There is a letter inside of you to Grey which I thought was hilarious of the lot. Also, another one to, “To Kill a Mockingbird” about her sister’s love of reading which reminded me of my siblings and their love for books. You know the one addressed to “Fahrenheit 451” felt as though Annie knew that the end of books was near but the way she turned it on its head gave me so much hope for the future. Also, before I forget the letter addressed to the children’s section of the public library was most heartening, because if children do not read now, then how will they read when they grow up? Children must read. Don’t you agree?

Annie’s writing is funny, heartwarming and so true to the heart, given she works with books, readers and the love of reading. That is why you must know how much I love books about books. I could also understand why she broke up with a couple of books – I mean come on, we do move on in life and sometimes we just don’t have it in us to read books that weren’t made for us. You understand that too, isn’t it? Well, you are a book about that. But you are a book above all, about the joy of books, of book lists (in the last section, which I loved to the boot, by the way) and to tell the world to go away, since one is reading. You would understand that, Dear, Dear Fahrenheit 451. You so would.

I would love everyone to pick you up and read you. To chuckle at the letters to books inside of you. This is my rather insipid letter to you but I know you will not mind it. After all, I loved you and devoured you in three days!

There is a letter inside you, written by Annie to The Fledgling, where she says, “When people say books are full of wonder, we don’t take it seriously enough. You are over thirty-five years old. You smell like old paper and smudged fingertips. You’ve lain dusty and untouched for decades. And you’re magic.” This filled me with so much sunshine. Thank you for this book. Thanking Annie for this.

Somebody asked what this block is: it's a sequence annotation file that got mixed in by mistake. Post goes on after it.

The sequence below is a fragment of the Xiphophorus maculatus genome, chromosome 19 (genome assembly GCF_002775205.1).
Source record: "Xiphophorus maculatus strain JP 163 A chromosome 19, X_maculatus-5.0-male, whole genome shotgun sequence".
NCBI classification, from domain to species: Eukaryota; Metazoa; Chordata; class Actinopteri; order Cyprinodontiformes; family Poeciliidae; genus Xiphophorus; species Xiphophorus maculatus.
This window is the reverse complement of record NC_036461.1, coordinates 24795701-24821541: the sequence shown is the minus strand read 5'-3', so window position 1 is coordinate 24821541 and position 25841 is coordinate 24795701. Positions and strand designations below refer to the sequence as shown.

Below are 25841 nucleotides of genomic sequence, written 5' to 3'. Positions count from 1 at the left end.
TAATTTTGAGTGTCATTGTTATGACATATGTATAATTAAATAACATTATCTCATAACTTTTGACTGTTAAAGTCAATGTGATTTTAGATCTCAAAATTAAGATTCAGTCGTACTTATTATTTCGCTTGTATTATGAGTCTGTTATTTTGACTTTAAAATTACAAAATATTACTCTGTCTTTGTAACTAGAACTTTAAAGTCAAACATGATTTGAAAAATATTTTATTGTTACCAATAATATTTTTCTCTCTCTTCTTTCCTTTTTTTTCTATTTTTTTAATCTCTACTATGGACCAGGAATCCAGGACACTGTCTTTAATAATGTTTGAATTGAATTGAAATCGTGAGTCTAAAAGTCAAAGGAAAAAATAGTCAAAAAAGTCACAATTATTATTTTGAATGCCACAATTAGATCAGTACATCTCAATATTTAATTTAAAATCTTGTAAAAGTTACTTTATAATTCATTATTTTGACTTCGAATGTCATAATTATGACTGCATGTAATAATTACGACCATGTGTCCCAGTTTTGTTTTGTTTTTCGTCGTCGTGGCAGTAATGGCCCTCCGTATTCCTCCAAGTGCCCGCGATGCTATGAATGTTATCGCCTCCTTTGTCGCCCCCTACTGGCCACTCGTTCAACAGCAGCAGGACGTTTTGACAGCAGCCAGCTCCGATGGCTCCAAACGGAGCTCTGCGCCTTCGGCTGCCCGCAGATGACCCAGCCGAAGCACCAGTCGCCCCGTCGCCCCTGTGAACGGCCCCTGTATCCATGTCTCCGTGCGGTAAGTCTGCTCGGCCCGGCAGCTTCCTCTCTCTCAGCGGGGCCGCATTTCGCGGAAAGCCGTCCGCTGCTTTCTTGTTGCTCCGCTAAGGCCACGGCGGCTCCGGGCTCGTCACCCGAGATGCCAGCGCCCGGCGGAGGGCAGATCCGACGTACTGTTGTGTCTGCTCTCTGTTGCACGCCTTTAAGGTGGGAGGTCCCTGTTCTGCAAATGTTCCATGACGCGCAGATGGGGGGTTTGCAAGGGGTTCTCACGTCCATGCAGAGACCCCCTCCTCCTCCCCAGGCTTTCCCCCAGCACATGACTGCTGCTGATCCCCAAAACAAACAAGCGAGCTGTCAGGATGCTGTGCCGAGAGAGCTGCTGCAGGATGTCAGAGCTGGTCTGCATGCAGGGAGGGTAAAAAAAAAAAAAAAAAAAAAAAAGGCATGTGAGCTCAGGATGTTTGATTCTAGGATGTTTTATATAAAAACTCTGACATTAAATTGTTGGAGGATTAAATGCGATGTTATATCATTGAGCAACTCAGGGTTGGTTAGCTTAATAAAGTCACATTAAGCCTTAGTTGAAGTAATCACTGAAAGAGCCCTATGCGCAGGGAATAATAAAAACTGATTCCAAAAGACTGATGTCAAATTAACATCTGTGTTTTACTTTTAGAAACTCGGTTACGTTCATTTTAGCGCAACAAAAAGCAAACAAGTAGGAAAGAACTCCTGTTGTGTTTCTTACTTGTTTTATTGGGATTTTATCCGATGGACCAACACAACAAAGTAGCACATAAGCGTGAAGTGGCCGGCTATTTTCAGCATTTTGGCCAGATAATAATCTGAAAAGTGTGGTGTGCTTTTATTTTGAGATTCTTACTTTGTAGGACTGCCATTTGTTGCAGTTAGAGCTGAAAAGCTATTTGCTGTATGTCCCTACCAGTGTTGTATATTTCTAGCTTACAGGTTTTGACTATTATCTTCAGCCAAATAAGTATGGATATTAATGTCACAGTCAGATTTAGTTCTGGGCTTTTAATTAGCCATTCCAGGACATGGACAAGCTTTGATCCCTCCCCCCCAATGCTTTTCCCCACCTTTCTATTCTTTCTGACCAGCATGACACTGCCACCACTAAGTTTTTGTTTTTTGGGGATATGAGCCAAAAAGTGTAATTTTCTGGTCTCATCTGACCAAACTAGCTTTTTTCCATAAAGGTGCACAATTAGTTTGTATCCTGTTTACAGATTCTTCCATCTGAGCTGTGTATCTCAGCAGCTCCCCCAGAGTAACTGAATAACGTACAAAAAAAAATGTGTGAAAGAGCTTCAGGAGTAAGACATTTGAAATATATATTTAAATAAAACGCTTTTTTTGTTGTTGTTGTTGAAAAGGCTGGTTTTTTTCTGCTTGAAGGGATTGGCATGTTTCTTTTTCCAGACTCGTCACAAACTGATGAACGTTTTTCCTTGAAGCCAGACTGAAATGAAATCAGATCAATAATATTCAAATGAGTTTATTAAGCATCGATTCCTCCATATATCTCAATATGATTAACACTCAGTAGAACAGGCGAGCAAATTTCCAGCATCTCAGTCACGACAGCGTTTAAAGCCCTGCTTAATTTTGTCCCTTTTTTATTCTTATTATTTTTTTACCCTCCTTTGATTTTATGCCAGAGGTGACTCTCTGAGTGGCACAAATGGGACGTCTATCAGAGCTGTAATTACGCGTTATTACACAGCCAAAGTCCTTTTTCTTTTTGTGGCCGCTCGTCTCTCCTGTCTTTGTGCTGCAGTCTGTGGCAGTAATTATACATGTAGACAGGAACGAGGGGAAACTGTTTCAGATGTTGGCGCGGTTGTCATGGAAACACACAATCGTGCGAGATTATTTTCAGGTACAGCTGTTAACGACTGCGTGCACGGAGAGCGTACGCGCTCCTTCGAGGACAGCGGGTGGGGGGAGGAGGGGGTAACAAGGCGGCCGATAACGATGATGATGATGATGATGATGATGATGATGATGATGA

Yours,
A lover of books, a lover of books about books and a lover of reading.

 

Baking with Kafka: Comics by Tom Gauld

Baking with Kafka by Tom Gauld Title: Baking with Kafka
Author: Tom Gauld
Publisher: Canongate Books Ltd.
ISBN: 978-1786891501
Genre: Comics, Graphic, Humour
Pages: 160
Source: Publisher
Rating: 4 Stars

Till now, I have just read one book by Tom Gauld and that is “Mooncop”, which I absolutely loved and couldn’t stop raving about for a long time. And now, the same is the case with “Baking with Kafka”. This one is a series of comics, some of which have been previously published in various publications and most of which focus on books and reading. There are some here and about on pop culture references, but essentially, this one is a treat for all booklovers.

Baking With Kafka - Image 1

Gauld has this minimal sense of drawing which works wonders for me (it isn’t for all, let me also tell you that). The words may not have that kind of impact (mostly, they do) but the drawings most certainly do and sometimes I thought to myself that maybe the words weren’t even needed. I found myself smiling a lot at the literary cartoons. It reminded me of the times when I was growing up and would wait eagerly for the newspaper, only to read the comics page.

Baking with Kafka - Image 2

For instance, there is this cartoon on Jonathan Franzen and how he is averse to any kind of marketing to how a romance novel should be written to when the book is adapted to a movie and the book’s reaction to my most favourite one of how books are classified on bookshelves. As a reader, I could connect to most of what is there in this book. I had never read any of these strips before, so the experience was new and refreshing and did not seem jaded at all.

Baking With Kafka - Image 3

“Baking with Kafka” is a funny, wry book that will leave you with a lot of laughs. If you are having a bad day or in general a grim time, this is the book to go to. Will cheer you like no other.

Lit Up: One Reporter. Three Schools. Twenty-four Books That Can Change Lives by David Denby

Lit Up Title: Lit Up: One Reporter. Three Schools. Twenty-four Books That Can Change Lives
Author: David Debby
Publisher: Picador
ISBN: 978-1250117038
Genre: Literary Non-Fiction, Books about Books
Pages: 288
Source: Publisher
Rating: 5 Stars